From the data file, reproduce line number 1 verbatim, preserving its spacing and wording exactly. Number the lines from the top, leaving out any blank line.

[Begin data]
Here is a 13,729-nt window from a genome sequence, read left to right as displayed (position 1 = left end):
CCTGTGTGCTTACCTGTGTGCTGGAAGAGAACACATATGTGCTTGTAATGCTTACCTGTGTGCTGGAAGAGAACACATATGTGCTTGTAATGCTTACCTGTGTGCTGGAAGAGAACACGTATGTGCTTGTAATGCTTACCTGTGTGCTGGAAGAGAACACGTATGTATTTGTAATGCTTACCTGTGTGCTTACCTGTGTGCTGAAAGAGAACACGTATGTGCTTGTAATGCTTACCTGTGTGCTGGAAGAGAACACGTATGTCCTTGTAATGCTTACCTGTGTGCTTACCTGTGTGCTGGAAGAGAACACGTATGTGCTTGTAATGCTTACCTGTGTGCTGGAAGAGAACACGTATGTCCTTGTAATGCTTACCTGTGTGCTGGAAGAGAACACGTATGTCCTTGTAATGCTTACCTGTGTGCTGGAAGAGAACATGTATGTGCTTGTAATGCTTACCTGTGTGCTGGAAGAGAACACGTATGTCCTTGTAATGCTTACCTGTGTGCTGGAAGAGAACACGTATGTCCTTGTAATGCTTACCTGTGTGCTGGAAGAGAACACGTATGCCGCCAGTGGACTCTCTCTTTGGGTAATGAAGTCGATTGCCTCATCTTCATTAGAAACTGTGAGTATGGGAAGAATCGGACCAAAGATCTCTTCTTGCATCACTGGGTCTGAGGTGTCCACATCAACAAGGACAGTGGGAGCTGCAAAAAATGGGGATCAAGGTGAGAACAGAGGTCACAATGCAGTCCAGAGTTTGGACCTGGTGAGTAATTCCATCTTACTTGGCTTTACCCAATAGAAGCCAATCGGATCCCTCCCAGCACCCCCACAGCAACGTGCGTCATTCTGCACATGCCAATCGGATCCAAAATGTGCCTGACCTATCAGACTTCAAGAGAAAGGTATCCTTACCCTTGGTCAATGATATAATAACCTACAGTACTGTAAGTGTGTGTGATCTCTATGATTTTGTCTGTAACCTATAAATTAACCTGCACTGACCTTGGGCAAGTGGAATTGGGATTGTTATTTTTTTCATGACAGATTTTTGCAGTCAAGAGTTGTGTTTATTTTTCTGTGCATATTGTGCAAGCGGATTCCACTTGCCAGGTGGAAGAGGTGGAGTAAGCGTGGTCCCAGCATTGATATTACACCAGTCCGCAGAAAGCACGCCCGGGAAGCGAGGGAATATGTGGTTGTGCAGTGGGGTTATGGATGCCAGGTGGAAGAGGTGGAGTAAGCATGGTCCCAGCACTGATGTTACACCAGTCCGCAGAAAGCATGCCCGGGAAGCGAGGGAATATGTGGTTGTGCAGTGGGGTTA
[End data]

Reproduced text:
Here is a 13,729-nt window from a genome sequence, read left to right as displayed (position 1 = left end):